Cover your Moleskine in Brown Paper

(He’s kidding, right? He didn’t really cover his moleskine in ugly brown papeAUGGUGHHUH)

(..UGUGHAOMIGOD, he actually did. So gross.)

Ok. Did you hear the story about the reporter who interviewed Steve Jobs about the iPod, and Steve Jobs was outraged that the reporter’s iPod was in a protective neoprene case, which made it a) look ugly, and b) not gradually pick up that “scratched stainless steel” patina? Maybe this is like that. Maybe a brown paper bag is uglier than sleek faux-leather. Maybe a moleskine should look like it doesn’t often drink beer, but when it does…

Or maybe raw brown paper is DIY-chic. Maybe you can’t tell your moleskine from everybody else’s. Maybe your notebook already takes enough abuse. Maybe a brown paper cover is a good idea.

Whatever. I got the idea for this about a year ago, and did it just to see whether I could. (The moleskine elastic, as you’ll see, makes this a little trickier than your typical book covering.) I’ve done it several times, because I kind of like it. I finally googled today to see whether anyone else had instructions up for this, and was surprised I couldn’t find any. So here we go!


  • Your uncovered moleskine notebook. I’m using a large, but I’ve also done this with small ones.
  • A brown paper bag. For the large notebook, I’m using a bag that’s 7 1/16 x 4 1/2 x 13 3/4; for small notebooks, you can use something as small as a lunch bag.
  • scissors
  • a pen
  • packing tape (optional – just for reinforcing some weak joints)

The Easy Part – a pretty ordinary book covering

This part is just like the book coverings you maybe made in school.

Cut down the seam of the paper bag, and cut off the bottom, so you have a large sheet of brown paper.

Fold the top and bottom edges of the paper down, so the book is the same height as the paper.

The paper folds create a sleeve, and you want to be able to slide the front cover into it. In fact, slide the notebook’s front cover into it now, and fold it back, around the book. If it looks like this:

…then cut the extra paper, so it looks like this:

Where it gets different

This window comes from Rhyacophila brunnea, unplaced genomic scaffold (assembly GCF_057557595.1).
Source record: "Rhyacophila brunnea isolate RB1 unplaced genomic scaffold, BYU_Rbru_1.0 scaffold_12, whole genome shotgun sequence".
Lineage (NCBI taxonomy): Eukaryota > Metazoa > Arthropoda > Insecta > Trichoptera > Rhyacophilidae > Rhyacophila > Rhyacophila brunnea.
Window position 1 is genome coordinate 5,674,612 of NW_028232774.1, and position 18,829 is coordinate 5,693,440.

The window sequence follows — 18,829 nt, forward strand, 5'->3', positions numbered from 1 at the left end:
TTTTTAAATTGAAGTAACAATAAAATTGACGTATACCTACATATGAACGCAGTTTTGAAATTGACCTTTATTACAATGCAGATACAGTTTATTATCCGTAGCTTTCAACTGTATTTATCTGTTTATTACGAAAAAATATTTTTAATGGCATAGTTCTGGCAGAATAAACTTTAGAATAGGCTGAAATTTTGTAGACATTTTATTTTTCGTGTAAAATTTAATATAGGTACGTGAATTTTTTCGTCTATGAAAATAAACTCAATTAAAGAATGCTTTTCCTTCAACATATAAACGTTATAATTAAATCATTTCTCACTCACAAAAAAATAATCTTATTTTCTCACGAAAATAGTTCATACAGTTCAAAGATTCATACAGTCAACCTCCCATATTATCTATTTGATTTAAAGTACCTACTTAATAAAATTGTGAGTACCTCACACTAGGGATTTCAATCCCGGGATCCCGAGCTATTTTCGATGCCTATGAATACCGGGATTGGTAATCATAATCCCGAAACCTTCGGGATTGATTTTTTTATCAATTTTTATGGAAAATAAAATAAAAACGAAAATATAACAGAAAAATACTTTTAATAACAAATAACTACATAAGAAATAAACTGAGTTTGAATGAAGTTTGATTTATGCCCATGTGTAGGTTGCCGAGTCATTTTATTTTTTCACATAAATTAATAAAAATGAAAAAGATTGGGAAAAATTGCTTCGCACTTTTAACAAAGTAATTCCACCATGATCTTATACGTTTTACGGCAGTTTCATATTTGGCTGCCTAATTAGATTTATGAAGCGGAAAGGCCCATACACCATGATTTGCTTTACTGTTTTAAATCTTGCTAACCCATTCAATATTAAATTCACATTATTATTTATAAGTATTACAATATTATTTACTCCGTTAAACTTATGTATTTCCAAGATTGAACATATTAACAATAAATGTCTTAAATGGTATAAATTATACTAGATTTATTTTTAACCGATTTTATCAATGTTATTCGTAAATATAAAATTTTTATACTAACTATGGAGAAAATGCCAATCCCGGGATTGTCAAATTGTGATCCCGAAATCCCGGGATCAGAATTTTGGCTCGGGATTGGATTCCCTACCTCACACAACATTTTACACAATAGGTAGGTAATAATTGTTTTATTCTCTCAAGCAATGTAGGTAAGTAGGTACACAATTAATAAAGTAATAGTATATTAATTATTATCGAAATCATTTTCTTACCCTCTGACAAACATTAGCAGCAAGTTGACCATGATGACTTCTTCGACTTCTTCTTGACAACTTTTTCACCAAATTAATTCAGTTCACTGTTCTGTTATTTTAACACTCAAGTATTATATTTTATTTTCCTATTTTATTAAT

That elastic is getting in the way, right? Unwrap the book a bit, we’re gonna use the scissors – but read through this part all the way before you start cutting.

If you measure, you’ll see that the elastic is 1/4″ wide, and 3/4″ from the edge of the book cover (sorry for the blue-and-purple):

The trick is to cut some of the paper off of the cover-flap, so the elastics can get out. In this picture, I marked the parts to cut out with a black marker (the green arrows):

Make sure you cut on the back flap, not on the back cover. For some reason, I always screw this up – I want to cut the back cover. Don’t do that. Cut the back flap.

Leave at least 1/4″ between the cut and the fold. I cut a trapezoid shape, which makes it a bit easier to put it together, but it’s not that important. Here’s how it should look when you’re done:

You don’t have to reinforce this section with packing tape, but I’d recommend it – with the larger notebook, the elastic jerks this part of the cover around a lot, and the packing tape will make it last a lot longer. Don’t forget to do the bottom half, too.

Take the whole cover off the book – it’s easiest to put the back cover on first. Slide it in, so the elastic pops out of the cuts you just made:

Ok, this is the tricky bit – getting the cover on, and the elastic arranged right. Close the front of the book under, so you’re still looking at the back side of it:

Fold the elastic around the spine (to the right, in the above picture), so it’s holding the book shut. Here’s a close-up of the top of the book:

The hard part’s done! Wrap the cover around the back of the book. Before you wrap it around the front, take the elastic off again – you’ll need to open the notebook to get the front of the cover on. Open the front cover of the notebook, and slide on the cover flap. Pop the elastic back on, and…

All done!

Side Benefits

Moleskines famously sport that back accordion pocket. Covering one in brown paper like this means you can add two more: